27256 in place of a 2764

Dave Dunfield dave06a at dunfield.com
Mon Jan 28 07:59:48 CST 2008

> > Under what conditions can a 27256 be used in place of a 2764?  I have a
> > schematic that calls for the latter, of which I have none, but I have lots
> > of the former.

> Ground the extra address pins and write the data to the lowest 8k of the
> ROM. They are pins 1 and 26.
> Make sure the grounded pins aren't attached to anything else on the
> circuit. 

Basically the extra two address lines come from:

Pin 27 was PGM on 2764 is A14 on 27256
Pin 26 was N/C on 2764 is A13 on 27256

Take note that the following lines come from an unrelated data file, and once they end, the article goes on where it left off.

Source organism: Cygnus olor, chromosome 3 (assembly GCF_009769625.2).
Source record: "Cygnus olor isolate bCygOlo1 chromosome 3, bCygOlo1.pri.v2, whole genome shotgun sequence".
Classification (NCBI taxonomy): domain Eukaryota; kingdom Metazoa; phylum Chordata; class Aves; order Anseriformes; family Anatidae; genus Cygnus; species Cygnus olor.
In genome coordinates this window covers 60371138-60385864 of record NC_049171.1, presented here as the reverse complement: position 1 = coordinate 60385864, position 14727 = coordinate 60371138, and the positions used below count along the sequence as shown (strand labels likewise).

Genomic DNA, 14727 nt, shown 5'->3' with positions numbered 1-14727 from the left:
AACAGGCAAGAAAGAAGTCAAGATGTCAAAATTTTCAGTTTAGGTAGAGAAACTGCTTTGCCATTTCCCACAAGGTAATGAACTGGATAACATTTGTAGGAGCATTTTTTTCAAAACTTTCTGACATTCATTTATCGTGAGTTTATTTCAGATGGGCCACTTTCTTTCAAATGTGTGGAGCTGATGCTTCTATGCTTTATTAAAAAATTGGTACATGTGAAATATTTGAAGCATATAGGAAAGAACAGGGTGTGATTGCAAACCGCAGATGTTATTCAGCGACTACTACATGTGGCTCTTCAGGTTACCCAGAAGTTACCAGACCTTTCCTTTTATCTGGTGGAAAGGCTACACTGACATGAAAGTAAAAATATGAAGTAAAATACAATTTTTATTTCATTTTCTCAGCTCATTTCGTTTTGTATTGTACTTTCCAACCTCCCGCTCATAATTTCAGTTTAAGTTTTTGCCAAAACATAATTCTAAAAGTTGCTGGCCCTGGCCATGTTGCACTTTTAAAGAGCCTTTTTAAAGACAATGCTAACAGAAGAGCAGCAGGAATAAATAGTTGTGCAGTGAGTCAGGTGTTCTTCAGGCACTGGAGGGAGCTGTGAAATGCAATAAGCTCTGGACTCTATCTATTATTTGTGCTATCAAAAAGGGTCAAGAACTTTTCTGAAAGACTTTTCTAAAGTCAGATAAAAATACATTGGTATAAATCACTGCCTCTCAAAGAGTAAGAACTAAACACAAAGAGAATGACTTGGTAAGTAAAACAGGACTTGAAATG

These pins are *supposed* to be tied to +5 on a 2764 socket.

Pin 27 is tied high as per specs on the chip, and this is
usually the case.

Pin 26 is tied high for backward compatibility with 24 pin parts,
and this is not always implemented, sometimes it's N/C, sometimes
it's grounded.

Check your board and if this is the case (pins 26 and 27 tied high)
you can use a 27256 without any cuts/straps by programming your
code into the TOP 8K of the device. If pin26 is grounded, you can
put the code at the 3/4 boundary $6000) - Or you can do what I often
do and simply program it 4 times at all 8k blocks.

If you have to cut/strap, consider putting in jumpers or a DIP
switch which lets you have 4 "virtual EPROMS" which you can select.


dave06a (at)    Dave Dunfield
dunfield (dot)  Firmware development services & tools: www.dunfield.com
com             Collector of vintage computing equipment:

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